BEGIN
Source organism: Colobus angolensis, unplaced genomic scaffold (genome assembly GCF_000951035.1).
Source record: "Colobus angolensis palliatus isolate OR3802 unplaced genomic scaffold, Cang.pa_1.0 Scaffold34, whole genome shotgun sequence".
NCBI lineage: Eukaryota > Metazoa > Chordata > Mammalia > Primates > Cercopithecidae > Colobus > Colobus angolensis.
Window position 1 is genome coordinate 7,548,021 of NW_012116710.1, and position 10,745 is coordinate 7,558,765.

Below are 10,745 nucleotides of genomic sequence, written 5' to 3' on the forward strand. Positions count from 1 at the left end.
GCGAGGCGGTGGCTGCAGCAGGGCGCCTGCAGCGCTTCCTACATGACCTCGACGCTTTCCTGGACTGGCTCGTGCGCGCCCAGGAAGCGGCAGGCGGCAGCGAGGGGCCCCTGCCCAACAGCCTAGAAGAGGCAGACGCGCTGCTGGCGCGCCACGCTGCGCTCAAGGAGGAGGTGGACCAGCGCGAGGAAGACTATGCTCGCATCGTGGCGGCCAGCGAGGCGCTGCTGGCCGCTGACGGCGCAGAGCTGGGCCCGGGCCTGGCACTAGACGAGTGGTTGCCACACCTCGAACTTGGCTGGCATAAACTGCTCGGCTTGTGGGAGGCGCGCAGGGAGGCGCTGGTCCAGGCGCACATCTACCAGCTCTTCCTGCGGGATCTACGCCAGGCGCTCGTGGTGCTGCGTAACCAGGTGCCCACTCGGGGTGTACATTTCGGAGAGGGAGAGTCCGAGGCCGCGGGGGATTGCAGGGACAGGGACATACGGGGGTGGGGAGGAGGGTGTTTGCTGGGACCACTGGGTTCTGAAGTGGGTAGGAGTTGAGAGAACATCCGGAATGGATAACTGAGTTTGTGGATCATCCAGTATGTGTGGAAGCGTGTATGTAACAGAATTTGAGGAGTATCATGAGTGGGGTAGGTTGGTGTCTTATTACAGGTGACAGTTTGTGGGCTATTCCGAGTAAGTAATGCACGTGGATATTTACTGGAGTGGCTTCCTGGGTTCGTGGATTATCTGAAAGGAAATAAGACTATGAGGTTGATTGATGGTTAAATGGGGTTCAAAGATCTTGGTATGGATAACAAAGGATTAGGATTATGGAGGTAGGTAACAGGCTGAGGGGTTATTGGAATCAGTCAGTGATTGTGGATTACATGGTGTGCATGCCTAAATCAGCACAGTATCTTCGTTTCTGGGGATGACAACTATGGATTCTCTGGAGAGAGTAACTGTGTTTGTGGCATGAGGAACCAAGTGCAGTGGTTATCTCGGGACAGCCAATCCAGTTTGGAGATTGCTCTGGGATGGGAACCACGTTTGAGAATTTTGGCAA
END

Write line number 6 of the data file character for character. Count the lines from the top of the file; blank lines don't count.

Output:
GCGAGGCGGTGGCTGCAGCAGGGCGCCTGCAGCGCTTCCTACATGACCTCGACGCTTTCCTGGACTGGCTCGTGCGCGCCCAGGAAGCGGCAGGCGGCAGCGAGGGGCCCCTGCCCAACAGCCTAGAAGAGGCAGACGCGCTGCTGGCGCGCCACGCTGCGCTCAAGGAGGAGGTGGACCAGCGCGAGGAAGACTATGCTCGCATCGTGGCGGCCAGCGAGGCGCTGCTGGCCGCTGACGGCGCAGAGCTGGGCCCGGGCCTGGCACTAGACGAGTGGTTGCCACACCTCGAACTTGGCTGGCATAAACTGCTCGGCTTGTGGGAGGCGCGCAGGGAGGCGCTGGTCCAGGCGCACATCTACCAGCTCTTCCTGCGGGATCTACGCCAGGCGCTCGTGGTGCTGCGTAACCAGGTGCCCACTCGGGGTGTACATTTCGGAGAGGGAGAGTCCGAGGCCGCGGGGGATTGCAGGGACAGGGACATACGGGGGTGGGGAGGAGGGTGTTTGCTGGGACCACTGGGTTCTGAAGTGGGTAGGAGTTGAGAGAACATCCGGAATGGATAACTGAGTTTGTGGATCATCCAGTATGTGTGGAAGCGTGTATGTAACAGAATTTGAGGAGTATCATGAGTGGGGTAGGTTGGTGTCTTATTACAGGTGACAGTTTGTGGGCTATTCCGAGTAAGTAATGCACGTGGATATTTACTGGAGTGGCTTCCTGGGTTCGTGGATTATCTGAAAGGAAATAAGACTATGAGGTTGATTGATGGTTAAATGGGGTTCAAAGATCTTGGTATGGATAACAAAGGATTAGGATTATGGAGGTAGGTAACAGGCTGAGGGGTTATTGGAATCAGTCAGTGATTGTGGATTACATGGTGTGCATGCCTAAATCAGCACAGTATCTTCGTTTCTGGGGATGACAACTATGGATTCTCTGGAGAGAGTAACTGTGTTTGTGGCATGAGGAACCAAGTGCAGTGGTTATCTCGGGACAGCCAATCCAGTTTGGAGATTGCTCTGGGATGGGAACCACGTTTGAGAATTTTGGCAA